I initially used USB drives as transport, and it had no network connection at all. But there were disadvantages to doing this for backups – particularly that I’d have no backups for as long as I’d forget to move the drives. The backup system also would have clock drift, and the offsite backup picture was more challenging. (The clock drift was a problem because I use 2FA on the system; a password, plus a TOTP generated by a Yubikey)

This is “pretty good” security, I’d think.

What are the weak spots? Well, if there were somehow a bug in the NNCP client, and the remote NNCP were compromised, that could lead to a compromise of the NNCP account. But this itself would accomplish little; some other vulnerability would have to be exploited on the backup server, because the NNCP account can’t see plaintext data at all. I use borgbackup to send a subset of backup data offsite over ssh. borgbackup has to run as root to be able to access all the files, but the ssh it calls runs as a separate user. A ssh vulnerability is therefore unlikely to cause much damage. If, somehow, the remote offsite system were compromised and it was able to exploit a security issue in the local borgbackup, that would be a problem. But that sounds like a remote possibility.

borgbackup itself can’t even be used over a sneakernet since it is not asynchronous. A more secure solution would probably be using something like dar over NNCP. This would eliminate the ssh installation entirely, and allow a complete isolation between the data-access and the communication stacks, and notably not require bidirectional communication. Logic separation matters too. My Roundup of Data Backup and Archiving Tools may be helpful here.

Other attack vectors could be a vulnerability in the kernel’s networking stack, local root exploits that could be combined with exploiting NNCP or borgbackup to gain root, or local misconfiguration that makes the sandboxes around NNCP and borgbackup less secure.

Because this system is in my basement in a utility closet with no chairs and no good place for a console, I normally manage it via a serial console. While it’s a dedicated line between the system and another machine, if the other machine is compromised or an adversary gets access to the physical line, credentials (and perhaps even data) could leak, albeit slowly.

But we can do much better with serial lines. Let’s take a look.

Serial lines

Some of us remember RS-232 serial lines and their once-ubiquitous DB-9 connectors. Traditionally, their speed maxxed out at 115.2Kbps.

Serial lines have the benefit that they can be a direct application-to-application link. In my backup example above, a serial line could directly link the NNCP daemon on one system with the NNCP caller on another, with no firewall or anything else necessary. It is simply up to those programs to open the serial device appropriately.

This isn’t perfect, however. Unlike TCP over Ethernet, a serial line has no inherent error checking. Modern programs such as NNCP and ssh assume that a lower layer is making the link completely clean and error-free for them, and will interpret any corruption as an attempt to tamper and sever the connection. However, there is a solution to that: gensio. In my page Using gensio and ser2net, I discuss how to run NNCP and ssh over gensio. gensio is a generic framework that can add framing, error checking, and retransmit to an unreliable link such as a serial port. It can also add encryption and authentication using TLS, which could be particularly useful for applications that aren’t already doing that themselves.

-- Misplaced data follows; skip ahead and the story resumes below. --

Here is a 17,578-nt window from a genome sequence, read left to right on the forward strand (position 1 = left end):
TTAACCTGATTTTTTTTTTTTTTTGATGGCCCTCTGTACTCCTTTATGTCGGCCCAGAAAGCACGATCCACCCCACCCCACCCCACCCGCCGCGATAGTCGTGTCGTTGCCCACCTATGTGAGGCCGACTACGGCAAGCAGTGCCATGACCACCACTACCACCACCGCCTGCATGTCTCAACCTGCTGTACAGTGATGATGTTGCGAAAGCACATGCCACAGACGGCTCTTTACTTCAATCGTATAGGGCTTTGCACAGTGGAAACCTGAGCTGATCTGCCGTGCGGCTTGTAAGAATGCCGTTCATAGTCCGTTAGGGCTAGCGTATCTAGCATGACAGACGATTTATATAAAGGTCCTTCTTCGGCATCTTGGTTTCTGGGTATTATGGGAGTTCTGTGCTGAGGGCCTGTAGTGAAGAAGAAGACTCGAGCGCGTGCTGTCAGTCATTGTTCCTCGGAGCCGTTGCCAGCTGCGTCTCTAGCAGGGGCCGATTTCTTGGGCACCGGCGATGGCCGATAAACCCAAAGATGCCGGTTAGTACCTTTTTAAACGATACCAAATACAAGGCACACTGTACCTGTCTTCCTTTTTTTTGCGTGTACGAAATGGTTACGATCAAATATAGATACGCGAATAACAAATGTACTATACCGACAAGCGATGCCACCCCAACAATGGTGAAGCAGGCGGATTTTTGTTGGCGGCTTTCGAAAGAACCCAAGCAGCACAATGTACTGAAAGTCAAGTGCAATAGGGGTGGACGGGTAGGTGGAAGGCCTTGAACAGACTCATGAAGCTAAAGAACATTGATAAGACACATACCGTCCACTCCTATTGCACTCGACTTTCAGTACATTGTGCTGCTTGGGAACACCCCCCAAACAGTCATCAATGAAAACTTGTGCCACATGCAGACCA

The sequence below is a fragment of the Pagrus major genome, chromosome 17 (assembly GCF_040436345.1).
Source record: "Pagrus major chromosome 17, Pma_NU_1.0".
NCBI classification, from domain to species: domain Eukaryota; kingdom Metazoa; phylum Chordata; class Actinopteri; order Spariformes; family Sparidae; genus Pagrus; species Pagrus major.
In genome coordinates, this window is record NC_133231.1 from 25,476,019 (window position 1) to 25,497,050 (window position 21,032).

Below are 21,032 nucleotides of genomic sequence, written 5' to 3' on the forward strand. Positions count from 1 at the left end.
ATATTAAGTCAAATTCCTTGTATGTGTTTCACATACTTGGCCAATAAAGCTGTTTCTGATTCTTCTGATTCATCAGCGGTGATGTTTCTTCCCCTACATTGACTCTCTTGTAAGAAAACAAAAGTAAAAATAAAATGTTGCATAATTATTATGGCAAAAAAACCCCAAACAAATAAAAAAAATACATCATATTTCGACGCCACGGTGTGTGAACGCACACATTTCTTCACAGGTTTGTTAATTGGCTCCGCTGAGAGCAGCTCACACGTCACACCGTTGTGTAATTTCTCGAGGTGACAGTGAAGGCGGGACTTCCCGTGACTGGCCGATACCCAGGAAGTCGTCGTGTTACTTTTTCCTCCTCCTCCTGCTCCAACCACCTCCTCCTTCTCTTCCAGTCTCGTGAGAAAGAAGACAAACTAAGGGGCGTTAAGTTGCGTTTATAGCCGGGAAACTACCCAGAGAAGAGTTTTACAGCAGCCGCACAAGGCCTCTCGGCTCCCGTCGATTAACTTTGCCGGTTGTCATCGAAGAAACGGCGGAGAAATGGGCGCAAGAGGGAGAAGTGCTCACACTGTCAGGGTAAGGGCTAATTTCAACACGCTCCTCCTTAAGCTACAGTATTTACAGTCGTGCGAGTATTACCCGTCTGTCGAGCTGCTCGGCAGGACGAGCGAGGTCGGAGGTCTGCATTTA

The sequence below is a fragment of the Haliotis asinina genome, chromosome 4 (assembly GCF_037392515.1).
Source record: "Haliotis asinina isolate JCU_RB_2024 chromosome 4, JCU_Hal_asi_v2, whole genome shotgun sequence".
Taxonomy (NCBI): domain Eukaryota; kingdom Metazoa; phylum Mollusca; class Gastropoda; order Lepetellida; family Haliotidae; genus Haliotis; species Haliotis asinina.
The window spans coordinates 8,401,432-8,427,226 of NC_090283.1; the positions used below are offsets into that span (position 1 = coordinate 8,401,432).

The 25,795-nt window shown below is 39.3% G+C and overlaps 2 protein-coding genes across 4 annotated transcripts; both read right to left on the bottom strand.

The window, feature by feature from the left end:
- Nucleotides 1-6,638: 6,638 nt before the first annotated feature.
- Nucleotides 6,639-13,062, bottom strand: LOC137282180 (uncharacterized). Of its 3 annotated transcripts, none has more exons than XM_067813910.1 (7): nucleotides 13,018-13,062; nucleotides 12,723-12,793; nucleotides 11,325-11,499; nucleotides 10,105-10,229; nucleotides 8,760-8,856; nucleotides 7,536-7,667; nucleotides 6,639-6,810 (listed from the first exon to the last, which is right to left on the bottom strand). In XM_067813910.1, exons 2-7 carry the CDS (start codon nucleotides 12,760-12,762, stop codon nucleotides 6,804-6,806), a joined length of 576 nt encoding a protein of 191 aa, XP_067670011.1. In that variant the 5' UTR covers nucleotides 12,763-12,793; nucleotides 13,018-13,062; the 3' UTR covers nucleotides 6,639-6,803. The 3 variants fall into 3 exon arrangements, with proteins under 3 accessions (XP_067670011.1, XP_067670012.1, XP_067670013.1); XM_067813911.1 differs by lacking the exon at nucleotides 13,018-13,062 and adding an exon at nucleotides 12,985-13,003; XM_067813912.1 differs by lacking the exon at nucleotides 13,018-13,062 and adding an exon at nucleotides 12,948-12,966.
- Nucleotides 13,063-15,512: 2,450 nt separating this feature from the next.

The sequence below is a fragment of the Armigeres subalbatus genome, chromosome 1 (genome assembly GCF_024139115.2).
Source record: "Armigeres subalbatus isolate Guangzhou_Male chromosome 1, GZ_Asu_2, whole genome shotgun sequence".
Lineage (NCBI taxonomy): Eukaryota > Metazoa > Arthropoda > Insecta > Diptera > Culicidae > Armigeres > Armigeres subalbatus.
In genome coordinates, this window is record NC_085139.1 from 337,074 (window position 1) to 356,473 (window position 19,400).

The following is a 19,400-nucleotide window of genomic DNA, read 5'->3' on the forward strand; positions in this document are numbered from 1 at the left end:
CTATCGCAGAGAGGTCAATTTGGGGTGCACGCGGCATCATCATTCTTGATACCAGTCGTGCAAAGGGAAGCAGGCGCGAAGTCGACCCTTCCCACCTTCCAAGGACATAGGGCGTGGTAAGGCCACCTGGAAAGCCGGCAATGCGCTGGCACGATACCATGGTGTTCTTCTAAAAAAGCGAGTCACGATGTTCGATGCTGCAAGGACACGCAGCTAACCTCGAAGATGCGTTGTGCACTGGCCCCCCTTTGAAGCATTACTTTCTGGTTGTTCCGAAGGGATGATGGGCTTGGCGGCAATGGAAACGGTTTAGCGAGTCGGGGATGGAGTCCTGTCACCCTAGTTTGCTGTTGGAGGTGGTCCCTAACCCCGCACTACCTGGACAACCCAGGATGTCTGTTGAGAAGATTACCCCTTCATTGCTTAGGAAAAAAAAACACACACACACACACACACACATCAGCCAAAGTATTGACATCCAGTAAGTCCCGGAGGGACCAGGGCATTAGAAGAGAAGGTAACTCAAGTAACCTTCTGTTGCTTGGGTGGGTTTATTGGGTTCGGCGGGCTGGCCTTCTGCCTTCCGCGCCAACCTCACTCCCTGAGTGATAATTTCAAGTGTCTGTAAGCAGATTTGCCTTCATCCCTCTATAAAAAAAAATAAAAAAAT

More traditional solutions for serial communications have their own built-in error correction. For instance, UUCP and Kermit both were designed in an era of noisy serial lines and might be an excellent fit for some use cases. The ZModem protocol also might be, though it offers somewhat less flexibility and automation than Kermit.

I have found that certain USB-to-serial adapters by Gearmo will actually run at up to 2Mbps on a serial line! Look for the ones on their spec pages with a FTDI chipset rated at 920Kbps. It turns out they can successfully be driven faster, especially if gensio’s relpkt is used. I’ve personally verified 2Mbps operation (Linux port speed 2000000) on Gearmo’s USA-FTDI2X and the USA-FTDI4X. (I haven’t seen any single-port options from Gearmo with the 920Kbps chipset, but they may exist).

Still, even at 2Mbps, speed may well be a limiting factor with some applications. If what you need is a console and some textual or batch data, it’s probably fine. If you are sending 500GB backup files, you might look for something else. In theory, this USB to RS-422 adapter should work at 10Mbps, but I haven’t tried it.

But if the speed works, running a dedicated application over a serial link could be a nice and fairly secure option.

One of the benefits of the airgapped approach is that data never leaves unless you are physically aware of transporting a USB stick. Of course, you may not be physically aware of what is ON that stick in the event of a compromise. This could easily be solved with a serial approach by, say, only plugging in the cable when you have data to transfer.

Data diodes

A traditional diode lets electrical current flow in only one direction. A data diode is the same concept, but for data: a hardware device that allows data to flow in only one direction.

This could be useful, for instance, in the tax records system that should only receive data, or the industrial system that should only send it.